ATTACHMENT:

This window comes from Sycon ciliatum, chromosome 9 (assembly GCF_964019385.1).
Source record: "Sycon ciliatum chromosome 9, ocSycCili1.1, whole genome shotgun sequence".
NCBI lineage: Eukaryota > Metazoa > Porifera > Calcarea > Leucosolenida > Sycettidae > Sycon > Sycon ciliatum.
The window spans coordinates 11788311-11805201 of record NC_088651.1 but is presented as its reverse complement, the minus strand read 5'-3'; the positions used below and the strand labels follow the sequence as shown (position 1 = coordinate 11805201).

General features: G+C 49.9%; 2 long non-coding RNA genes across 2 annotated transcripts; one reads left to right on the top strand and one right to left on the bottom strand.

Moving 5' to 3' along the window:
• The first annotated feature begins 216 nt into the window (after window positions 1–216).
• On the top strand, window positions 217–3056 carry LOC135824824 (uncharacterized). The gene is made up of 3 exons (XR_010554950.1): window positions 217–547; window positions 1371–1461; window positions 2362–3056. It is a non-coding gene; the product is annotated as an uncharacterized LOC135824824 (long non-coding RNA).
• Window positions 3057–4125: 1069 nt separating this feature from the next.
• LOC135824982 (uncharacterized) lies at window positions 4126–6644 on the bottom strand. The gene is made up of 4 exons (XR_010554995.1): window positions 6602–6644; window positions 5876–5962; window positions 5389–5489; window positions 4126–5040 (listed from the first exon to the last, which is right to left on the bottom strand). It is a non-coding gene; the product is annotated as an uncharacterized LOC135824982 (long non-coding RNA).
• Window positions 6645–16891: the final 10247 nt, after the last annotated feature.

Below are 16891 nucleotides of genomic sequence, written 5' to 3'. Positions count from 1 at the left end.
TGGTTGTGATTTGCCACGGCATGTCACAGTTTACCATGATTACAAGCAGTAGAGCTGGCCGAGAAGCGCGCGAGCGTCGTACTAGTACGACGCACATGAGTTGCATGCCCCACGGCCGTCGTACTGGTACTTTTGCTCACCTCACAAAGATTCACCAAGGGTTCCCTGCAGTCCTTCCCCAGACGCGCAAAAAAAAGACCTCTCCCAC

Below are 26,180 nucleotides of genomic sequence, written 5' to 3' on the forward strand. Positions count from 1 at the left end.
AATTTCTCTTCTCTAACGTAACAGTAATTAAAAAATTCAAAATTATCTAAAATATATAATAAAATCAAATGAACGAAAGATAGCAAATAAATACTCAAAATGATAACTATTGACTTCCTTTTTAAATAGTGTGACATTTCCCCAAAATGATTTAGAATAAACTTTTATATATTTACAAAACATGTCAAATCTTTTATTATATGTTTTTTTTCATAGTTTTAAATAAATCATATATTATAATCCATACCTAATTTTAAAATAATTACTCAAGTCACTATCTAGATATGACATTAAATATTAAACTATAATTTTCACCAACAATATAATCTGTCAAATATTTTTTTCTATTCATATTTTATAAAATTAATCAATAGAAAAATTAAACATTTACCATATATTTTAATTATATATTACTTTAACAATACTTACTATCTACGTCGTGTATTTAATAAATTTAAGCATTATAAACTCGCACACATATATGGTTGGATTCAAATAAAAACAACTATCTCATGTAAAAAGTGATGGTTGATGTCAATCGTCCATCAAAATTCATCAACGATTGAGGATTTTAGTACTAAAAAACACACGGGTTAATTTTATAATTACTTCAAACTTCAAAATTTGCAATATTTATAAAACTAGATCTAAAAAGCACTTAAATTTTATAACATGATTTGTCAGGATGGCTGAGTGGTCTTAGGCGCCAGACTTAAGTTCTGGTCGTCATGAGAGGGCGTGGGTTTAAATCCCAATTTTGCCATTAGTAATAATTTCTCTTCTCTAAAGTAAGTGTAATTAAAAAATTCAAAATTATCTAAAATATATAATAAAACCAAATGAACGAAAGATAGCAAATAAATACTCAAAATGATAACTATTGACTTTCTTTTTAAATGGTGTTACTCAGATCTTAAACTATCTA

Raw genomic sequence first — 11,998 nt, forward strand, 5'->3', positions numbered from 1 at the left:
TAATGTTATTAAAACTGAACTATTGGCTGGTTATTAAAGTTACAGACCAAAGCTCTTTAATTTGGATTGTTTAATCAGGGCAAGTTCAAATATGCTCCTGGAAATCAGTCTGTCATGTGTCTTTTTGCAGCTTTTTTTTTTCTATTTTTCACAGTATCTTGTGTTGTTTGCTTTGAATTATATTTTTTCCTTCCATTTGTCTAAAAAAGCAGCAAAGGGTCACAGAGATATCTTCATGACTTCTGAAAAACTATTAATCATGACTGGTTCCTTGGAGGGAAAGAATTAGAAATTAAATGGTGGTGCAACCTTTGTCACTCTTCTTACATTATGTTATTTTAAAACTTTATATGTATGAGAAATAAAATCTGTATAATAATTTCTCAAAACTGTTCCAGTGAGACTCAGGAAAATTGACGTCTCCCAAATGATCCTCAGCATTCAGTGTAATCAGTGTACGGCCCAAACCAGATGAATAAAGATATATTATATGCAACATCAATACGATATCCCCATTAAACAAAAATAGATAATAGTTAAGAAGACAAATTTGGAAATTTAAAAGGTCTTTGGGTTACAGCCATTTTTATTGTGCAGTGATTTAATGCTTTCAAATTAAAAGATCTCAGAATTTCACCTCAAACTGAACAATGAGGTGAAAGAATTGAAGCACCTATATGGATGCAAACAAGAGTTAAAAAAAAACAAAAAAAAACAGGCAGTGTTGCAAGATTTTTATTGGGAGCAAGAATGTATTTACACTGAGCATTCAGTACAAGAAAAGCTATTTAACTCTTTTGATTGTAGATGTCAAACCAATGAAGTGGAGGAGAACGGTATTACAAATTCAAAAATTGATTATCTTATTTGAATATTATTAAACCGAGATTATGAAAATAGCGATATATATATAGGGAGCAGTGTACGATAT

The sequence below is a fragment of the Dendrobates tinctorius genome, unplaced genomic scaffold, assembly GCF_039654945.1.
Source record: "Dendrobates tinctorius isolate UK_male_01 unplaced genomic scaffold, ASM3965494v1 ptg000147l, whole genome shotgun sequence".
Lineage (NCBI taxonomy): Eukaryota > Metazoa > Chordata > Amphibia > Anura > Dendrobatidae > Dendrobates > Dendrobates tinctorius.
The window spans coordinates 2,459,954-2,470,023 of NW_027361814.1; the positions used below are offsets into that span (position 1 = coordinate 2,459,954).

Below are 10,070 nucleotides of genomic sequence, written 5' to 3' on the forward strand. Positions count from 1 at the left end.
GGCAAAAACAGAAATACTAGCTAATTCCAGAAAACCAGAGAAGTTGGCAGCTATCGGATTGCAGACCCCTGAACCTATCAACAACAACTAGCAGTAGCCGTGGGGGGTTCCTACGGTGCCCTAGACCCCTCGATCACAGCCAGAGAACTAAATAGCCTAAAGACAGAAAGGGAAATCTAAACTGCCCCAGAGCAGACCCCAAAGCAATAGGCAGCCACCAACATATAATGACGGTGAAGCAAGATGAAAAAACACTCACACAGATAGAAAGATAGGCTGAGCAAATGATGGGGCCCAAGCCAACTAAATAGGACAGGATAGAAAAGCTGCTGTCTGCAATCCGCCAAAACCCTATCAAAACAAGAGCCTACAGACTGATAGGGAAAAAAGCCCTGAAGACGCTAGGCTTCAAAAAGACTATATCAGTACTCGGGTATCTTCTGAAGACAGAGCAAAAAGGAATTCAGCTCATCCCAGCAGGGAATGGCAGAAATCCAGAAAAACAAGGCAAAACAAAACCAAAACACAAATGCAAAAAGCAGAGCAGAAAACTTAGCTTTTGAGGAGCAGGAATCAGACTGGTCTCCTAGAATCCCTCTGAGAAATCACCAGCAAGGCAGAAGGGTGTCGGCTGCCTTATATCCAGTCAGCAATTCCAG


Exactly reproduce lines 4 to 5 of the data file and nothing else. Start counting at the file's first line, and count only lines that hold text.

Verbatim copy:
The window spans coordinates 11788311-11805201 of record NC_088651.1 but is presented as its reverse complement, the minus strand read 5'-3'; the positions used below and the strand labels follow the sequence as shown (position 1 = coordinate 11805201).

General features: G+C 49.9%; 2 long non-coding RNA genes across 2 annotated transcripts; one reads left to right on the top strand and one right to left on the bottom strand.